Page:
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Creating controllers in Laravel

Wednesday, April 8th, 2015 by Servage

laravelLaravel is based on a variation of the MVC pattern. It stands for Model, View, Controller. The theory says that a system should encapsulate its underlying data logic in models (reflecting a database record, like a user or a post), while the application logic is placed in controllers (the response handler for a given request, like handling a login og submitting a post). Lastly views are the HTML (or other output format) representation needed to create the visuals.

Following this pattern in Laravel, you need to create controllers that are being executed based on a given request. That means you configure a route to use that controller. You can have multiple rules using the same controller if needed, which makes sense when you have similar functionality behind different URL endpoints.

Define a controller for a route

Below is an example of a GET request to the /my-test endpoint, which should execute the hello-method in the MyTest controller class. Notice how the @ between controller name and method name allows for a straightforward syntax in the rule configuration.

Route::get('/my-test', 'MyTestController@hello');

Now any request to that endpoint will trigger the desired controller to run. Let us define that controller class now.

Define a controller class

Below is the basic definition of a sample controller class with one method. In the new Laravel 5 system controllers are placed in the app/http/controllers folder.

class MyTestController extends BaseController
{
  public function hello()
  {
    // Your controller code here ...
  }
}

Notice how the action method is public. You can of course create multiple methods in here, including methods that should only be available inside the controller as protected or private methods.

Restfull controllers

Many use-cases follow the same pattern of making specific common actions available. For example a blog post administration system will likely have a posts controller which enables functionality like viewing posts, adding new posts, editing existing posts, and removing posts. These common actions add, edit, delete are also known from HTTP request verbs as GET, POST, PUT or DELETE. There is a common pattern called REST (or Restfull development) which emphasizes the use of such standard patterns to facilitate generic ways of producing code for easier understandability and quicker speed of development. Laravel supports REST and can let you build controllers with relevant methods easily.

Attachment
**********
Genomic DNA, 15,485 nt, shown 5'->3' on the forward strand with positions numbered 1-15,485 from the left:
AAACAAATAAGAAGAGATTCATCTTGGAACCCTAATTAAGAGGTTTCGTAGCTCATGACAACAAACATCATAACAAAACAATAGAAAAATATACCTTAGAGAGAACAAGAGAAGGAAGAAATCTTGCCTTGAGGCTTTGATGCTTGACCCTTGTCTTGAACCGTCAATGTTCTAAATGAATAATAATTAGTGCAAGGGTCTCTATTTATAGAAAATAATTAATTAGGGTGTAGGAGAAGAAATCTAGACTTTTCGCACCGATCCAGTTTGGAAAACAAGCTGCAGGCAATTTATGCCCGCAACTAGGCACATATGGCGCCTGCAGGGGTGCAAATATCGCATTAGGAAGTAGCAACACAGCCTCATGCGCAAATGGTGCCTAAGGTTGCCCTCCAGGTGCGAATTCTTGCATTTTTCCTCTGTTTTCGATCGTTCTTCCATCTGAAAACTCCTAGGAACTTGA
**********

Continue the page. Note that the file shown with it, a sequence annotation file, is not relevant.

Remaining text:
Dependency injection

Nowadays Laravel has come to support dependency injection, which is a clever way of declaring required code in your controller classes. This way you can further simplify the definition of dependencies, and make them easier to grasp for other coders reviewing your code. You have the option to use dependency injection in two occasions in controllers. Consider the example below showing both constructor and method dependency injection:

<?php
namespace App\Http\Controllers;

use Illuminate\Http\Request;
use Illuminate\Routing\Controller;

class UserController extends Controller {

  /**
   * The post repository instance.
   */
  protected $posts;

  /**
   * Create a new controller instance.
   *
   * @param  PostRepository  $posts
   * @return void
   */
  public function __construct(PostRepository $posts)
  {
    $this->posts = $posts;
  }


  /**
   * Store a new post.
   *
   * @param  Request  $request
   * @return Response
   */
  public function view(Request $request)
  {
    $name = $request->input('name');
    
    // More code to handle the view-action here and return the response.
  }

}
?>

Constructer dependency injection allows you to declare required instances for all methods in the controller.

Method dependency injection allows you to declare required instances for a specific method together with the expected parameters passed along by the route.

 

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